2. What could be the cultural, social, economic and environmental impacts of disruptive technologies for accessing and developing natural resources (e.g., fracking, deep‑sea drilling, drones, genetic modification)?
  3. How can Canadian natural resources be developed in such a way as to respect Aboriginal rights and benefit First Nations, Métis and Inuit communities?
  4. What effects might the development of Canadian energy and natural resources have on governance and regulatory systems, decision‑making, and Canada’s sovereignty, particularly in the Arctic?
  5. What conflict and security issues might emerge as a result of changing global pressures surrounding energy, natural and rare resources?
  6. What will the outcomes be of global pressures on accessibility and availability of food, water and energy?

3. How are the experiences and aspirations of Aboriginal Peoples in Canada essential to building a successful shared future?

has made various, proactive investments in Aboriginal research over the years, stressing an approach by, for and with First Nations,Métis and Inuit peoples.

This knowledge can be more effectively mobilized to help Canadians understand the current historical, cultural, social and economic situation in which we find ourselves, and to inform the creation of a vibrant, shared future.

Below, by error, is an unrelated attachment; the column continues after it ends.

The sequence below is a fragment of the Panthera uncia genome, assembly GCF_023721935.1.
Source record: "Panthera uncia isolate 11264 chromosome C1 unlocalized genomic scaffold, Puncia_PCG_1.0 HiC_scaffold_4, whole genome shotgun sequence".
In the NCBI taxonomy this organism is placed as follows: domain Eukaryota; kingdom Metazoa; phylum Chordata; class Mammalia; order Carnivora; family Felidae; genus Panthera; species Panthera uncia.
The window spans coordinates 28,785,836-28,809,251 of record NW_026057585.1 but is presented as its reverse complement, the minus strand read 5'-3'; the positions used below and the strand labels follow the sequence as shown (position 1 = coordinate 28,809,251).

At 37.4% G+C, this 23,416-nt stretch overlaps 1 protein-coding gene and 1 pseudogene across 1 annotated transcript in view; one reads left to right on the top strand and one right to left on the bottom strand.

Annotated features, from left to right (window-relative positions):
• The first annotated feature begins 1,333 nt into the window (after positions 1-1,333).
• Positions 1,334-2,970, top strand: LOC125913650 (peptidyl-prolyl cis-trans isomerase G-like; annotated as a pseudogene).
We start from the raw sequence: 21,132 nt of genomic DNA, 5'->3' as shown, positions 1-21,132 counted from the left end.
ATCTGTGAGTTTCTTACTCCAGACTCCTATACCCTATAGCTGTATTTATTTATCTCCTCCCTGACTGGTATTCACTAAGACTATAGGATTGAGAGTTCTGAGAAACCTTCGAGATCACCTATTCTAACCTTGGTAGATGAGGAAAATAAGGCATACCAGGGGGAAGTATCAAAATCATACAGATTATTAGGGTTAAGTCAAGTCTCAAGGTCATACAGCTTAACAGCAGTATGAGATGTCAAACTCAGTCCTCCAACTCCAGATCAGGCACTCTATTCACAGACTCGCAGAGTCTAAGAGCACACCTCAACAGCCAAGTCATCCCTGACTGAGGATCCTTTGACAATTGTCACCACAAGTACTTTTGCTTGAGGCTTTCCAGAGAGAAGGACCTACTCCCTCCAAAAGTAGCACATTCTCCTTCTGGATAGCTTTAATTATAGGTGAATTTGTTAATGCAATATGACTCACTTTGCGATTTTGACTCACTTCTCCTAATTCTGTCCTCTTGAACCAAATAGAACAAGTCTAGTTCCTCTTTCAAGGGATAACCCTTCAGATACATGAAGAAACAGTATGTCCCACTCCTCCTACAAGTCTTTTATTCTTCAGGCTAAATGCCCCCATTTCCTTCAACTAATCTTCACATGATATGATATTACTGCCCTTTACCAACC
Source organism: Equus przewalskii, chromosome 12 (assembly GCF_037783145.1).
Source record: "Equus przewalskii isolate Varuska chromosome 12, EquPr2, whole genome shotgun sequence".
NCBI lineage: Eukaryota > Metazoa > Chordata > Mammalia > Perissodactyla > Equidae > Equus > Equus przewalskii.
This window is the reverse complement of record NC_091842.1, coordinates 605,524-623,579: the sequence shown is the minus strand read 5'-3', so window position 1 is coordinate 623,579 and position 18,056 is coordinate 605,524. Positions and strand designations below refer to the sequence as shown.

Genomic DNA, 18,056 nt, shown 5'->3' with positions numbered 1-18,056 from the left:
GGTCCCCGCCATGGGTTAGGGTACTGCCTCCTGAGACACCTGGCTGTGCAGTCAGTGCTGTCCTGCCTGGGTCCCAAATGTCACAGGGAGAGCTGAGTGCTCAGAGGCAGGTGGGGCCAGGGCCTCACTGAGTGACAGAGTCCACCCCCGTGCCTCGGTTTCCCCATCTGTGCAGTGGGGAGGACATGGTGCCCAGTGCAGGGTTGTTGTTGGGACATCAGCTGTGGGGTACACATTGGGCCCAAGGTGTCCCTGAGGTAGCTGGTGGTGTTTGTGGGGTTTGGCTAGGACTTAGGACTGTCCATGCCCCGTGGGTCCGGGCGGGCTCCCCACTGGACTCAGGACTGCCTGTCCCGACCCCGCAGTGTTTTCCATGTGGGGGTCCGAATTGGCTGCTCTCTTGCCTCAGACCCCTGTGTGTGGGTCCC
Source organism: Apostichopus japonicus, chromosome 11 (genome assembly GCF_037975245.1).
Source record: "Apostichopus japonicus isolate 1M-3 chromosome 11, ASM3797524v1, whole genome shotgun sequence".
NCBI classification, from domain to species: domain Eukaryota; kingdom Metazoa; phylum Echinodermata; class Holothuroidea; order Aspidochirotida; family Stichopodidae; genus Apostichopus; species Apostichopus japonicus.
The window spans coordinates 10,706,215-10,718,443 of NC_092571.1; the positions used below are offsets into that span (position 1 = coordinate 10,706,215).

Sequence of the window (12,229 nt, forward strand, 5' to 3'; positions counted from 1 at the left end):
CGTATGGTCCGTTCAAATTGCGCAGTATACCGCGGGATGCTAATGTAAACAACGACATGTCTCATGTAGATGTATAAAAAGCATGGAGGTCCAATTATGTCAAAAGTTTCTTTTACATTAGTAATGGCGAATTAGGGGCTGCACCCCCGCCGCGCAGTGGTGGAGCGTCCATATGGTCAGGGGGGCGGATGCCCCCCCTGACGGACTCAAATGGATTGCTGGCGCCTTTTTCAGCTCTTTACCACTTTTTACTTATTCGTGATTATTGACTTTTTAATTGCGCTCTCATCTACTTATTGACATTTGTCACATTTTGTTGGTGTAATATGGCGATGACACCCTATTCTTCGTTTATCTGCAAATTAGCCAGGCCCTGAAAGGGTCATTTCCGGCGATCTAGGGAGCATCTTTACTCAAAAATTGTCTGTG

1. What are the implications of historical and modern treaties?
  2. What barriers exist to increased consciousness about traditional and contemporary Indigenous values, cultures, leadership, and knowledge systems?
  3. How can we build enhanced capacity by, with and for Aboriginal communities to engage in and benefit from research?
  4. What role could digital technologies and creative arts play in teaching and preserving diverse First Nations, Métis and Inuit heritage, memory and identity?
  5. How might the richness of endangered languages and cultures of First Nations, Métis and Inuit peoples contribute to global human heritage?
  6. What is needed to bridge the growing young Aboriginal population’s aspirations and potential to evolving knowledge and labour market needs?

4. What might the implications of global peak population be for Canada?

In the 1980s, global population was growing exponentially, while Canada’s population, like that of many Western nations, was already peaking. United Nations estimates issued in 2010 indicated that several countries around the world now have peaking populations, and that global population may peak, or perhaps even begin to decline, by mid‑century.

Global peak population is rekindling debates about population distribution, youth and aging, immigration, migration, urban versus rural lifestyles, societal values and “carrying capacity of the earth” with respect to resources, and climate change implications.

In this context, what might Canada’s population look like by 2030? What are the potential social, cultural, economic and environmental implications?


  1. What do we need to understand in order to effectively nurture the next generations?
  2. What might Canadian families look like in five, 10, and 20 years, and how might they measure their well‑being?
  3. Life cycle issues are challenging society, in Canada and around the world. What are the future implications of state regulation from cradle to grave?
  4. What effect will global migration have on our cities of the future?
  5. How could changing demographics and migration affect rural and remote communities—such as in the North, including the Arctic?